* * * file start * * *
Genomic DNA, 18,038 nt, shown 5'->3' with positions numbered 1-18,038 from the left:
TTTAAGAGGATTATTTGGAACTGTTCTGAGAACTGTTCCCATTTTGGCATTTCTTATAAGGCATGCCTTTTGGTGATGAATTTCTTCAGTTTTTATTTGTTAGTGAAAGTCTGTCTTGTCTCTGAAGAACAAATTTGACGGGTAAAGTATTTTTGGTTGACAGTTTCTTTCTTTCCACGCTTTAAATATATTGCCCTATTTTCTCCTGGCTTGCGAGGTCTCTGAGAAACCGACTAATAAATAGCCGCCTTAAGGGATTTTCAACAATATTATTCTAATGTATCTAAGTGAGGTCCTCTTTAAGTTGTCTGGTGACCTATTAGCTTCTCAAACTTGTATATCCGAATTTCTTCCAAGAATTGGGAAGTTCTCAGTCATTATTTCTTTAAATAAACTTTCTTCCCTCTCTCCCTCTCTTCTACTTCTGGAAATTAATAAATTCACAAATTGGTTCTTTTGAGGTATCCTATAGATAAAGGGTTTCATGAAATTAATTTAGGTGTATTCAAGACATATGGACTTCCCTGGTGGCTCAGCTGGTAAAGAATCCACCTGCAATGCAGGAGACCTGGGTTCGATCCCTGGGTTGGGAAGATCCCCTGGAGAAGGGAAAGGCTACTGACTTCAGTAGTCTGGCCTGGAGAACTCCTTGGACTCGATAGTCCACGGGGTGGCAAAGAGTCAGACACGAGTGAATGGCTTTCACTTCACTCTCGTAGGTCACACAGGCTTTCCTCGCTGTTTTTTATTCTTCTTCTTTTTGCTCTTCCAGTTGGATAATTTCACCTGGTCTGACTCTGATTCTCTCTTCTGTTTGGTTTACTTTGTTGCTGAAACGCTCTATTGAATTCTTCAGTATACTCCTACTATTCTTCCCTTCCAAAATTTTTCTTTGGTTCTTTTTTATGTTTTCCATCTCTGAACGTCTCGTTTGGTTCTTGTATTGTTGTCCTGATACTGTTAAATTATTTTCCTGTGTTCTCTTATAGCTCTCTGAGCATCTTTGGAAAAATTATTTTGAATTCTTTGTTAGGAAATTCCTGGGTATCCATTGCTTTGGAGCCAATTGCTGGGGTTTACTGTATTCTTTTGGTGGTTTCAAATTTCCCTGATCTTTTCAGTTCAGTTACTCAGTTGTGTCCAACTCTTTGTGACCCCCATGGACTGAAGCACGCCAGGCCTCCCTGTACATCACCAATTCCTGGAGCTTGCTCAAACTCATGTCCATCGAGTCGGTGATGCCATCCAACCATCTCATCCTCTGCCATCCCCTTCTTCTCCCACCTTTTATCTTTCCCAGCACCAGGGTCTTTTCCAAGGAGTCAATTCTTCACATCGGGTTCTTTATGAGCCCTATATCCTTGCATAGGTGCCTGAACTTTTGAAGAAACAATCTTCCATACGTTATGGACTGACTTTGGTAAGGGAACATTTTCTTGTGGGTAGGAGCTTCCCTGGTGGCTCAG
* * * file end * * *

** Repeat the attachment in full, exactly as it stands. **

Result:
Genomic DNA, 18,038 nt, shown 5'->3' with positions numbered 1-18,038 from the left:
TTTAAGAGGATTATTTGGAACTGTTCTGAGAACTGTTCCCATTTTGGCATTTCTTATAAGGCATGCCTTTTGGTGATGAATTTCTTCAGTTTTTATTTGTTAGTGAAAGTCTGTCTTGTCTCTGAAGAACAAATTTGACGGGTAAAGTATTTTTGGTTGACAGTTTCTTTCTTTCCACGCTTTAAATATATTGCCCTATTTTCTCCTGGCTTGCGAGGTCTCTGAGAAACCGACTAATAAATAGCCGCCTTAAGGGATTTTCAACAATATTATTCTAATGTATCTAAGTGAGGTCCTCTTTAAGTTGTCTGGTGACCTATTAGCTTCTCAAACTTGTATATCCGAATTTCTTCCAAGAATTGGGAAGTTCTCAGTCATTATTTCTTTAAATAAACTTTCTTCCCTCTCTCCCTCTCTTCTACTTCTGGAAATTAATAAATTCACAAATTGGTTCTTTTGAGGTATCCTATAGATAAAGGGTTTCATGAAATTAATTTAGGTGTATTCAAGACATATGGACTTCCCTGGTGGCTCAGCTGGTAAAGAATCCACCTGCAATGCAGGAGACCTGGGTTCGATCCCTGGGTTGGGAAGATCCCCTGGAGAAGGGAAAGGCTACTGACTTCAGTAGTCTGGCCTGGAGAACTCCTTGGACTCGATAGTCCACGGGGTGGCAAAGAGTCAGACACGAGTGAATGGCTTTCACTTCACTCTCGTAGGTCACACAGGCTTTCCTCGCTGTTTTTTATTCTTCTTCTTTTTGCTCTTCCAGTTGGATAATTTCACCTGGTCTGACTCTGATTCTCTCTTCTGTTTGGTTTACTTTGTTGCTGAAACGCTCTATTGAATTCTTCAGTATACTCCTACTATTCTTCCCTTCCAAAATTTTTCTTTGGTTCTTTTTTATGTTTTCCATCTCTGAACGTCTCGTTTGGTTCTTGTATTGTTGTCCTGATACTGTTAAATTATTTTCCTGTGTTCTCTTATAGCTCTCTGAGCATCTTTGGAAAAATTATTTTGAATTCTTTGTTAGGAAATTCCTGGGTATCCATTGCTTTGGAGCCAATTGCTGGGGTTTACTGTATTCTTTTGGTGGTTTCAAATTTCCCTGATCTTTTCAGTTCAGTTACTCAGTTGTGTCCAACTCTTTGTGACCCCCATGGACTGAAGCACGCCAGGCCTCCCTGTACATCACCAATTCCTGGAGCTTGCTCAAACTCATGTCCATCGAGTCGGTGATGCCATCCAACCATCTCATCCTCTGCCATCCCCTTCTTCTCCCACCTTTTATCTTTCCCAGCACCAGGGTCTTTTCCAAGGAGTCAATTCTTCACATCGGGTTCTTTATGAGCCCTATATCCTTGCATAGGTGCCTGAACTTTTGAAGAAACAATCTTCCATACGTTATGGACTGACTTTGGTAAGGGAACATTTTCTTGTGGGTAGGAGCTTCCCTGGTGGCTCAG